Friday, October 14, 2011

Pernicious Babble: Occupy Wall St. and the Fight to Save Capitalism



Our celebrity radicals have been tripping over themselves to endorse the nascent Occupy Wall Street movement, and as the empty words spill from their mouths, their intellectual bad faith becomes increasingly apparent. Many of these hacks have always been mouthy Democrats, despite their half-hearted forays into radical critique. Thus, understanding their reactions to the Occupy Wall Street protest illuminates the rotten foundation of this movement and the system it allegedly opposes.

For instance, Naomi Klein, among the heaviest hitters in the celebrity-radical set, had this to say about Occupy Wall St.: “This is not the time to be looking for ways to dismiss a nascent movement against the power of capital, but to do the opposite: to find ways to embrace it, support it and help it grow into its enormous potential. With so much at stake, cynicism is a luxury we simply cannot afford.”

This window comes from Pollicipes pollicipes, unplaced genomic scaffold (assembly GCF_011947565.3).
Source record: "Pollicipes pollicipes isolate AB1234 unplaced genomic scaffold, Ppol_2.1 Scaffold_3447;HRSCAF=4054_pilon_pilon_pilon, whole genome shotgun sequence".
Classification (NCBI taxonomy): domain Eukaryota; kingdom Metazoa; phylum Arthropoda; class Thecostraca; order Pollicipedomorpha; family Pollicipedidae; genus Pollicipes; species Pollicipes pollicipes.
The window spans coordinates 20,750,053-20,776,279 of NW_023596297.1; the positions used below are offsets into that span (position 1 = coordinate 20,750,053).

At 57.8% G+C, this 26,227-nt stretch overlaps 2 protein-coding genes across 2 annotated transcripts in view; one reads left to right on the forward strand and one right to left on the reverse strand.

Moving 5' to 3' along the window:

If a respectable journalist like Klein deems it necessary to instruct us to ignore that nagging cynicism to criticize and dismiss, this alone is proof positive that there is much to be cynical, critical and dismissive about. The more support these "radical" elites give to a movement, the more reason we have to question it. When she says that “cynicism is a luxury we simply cannot afford,” what she is really saying, in classic goose-stepping ideological fashion, is that in times of crisis, critical thinking is an indulgence. When Klein counsels that “any attempt to create a genuinely open space to share political ideas is necessarily going to be chaotic and at times embarrassing,” she is in effect preemptively admonishing us into complicity with a movement we cannot understand because we are permitted to ask only positive - that is, pre-approved and stage-managed - questions. She is instructing us to take what is in reality entirely the wrong course of action - to not ask is why it is so chaotic and embarrassing and to passively accept it for the sake of being on board with an incoherent program for no other reason than it exists, echoing the same “no alternative” script as our system's more honest and open neo-liberal defenders. There’s also an aftertaste of shame in these words. Like Dr. Frankenstein begging the townsfolk for mercy on his idiot monster, Klein defends this admittedly embarrassing movement based on many of the reformist principles gussied up as a revolution that she peddles in her books.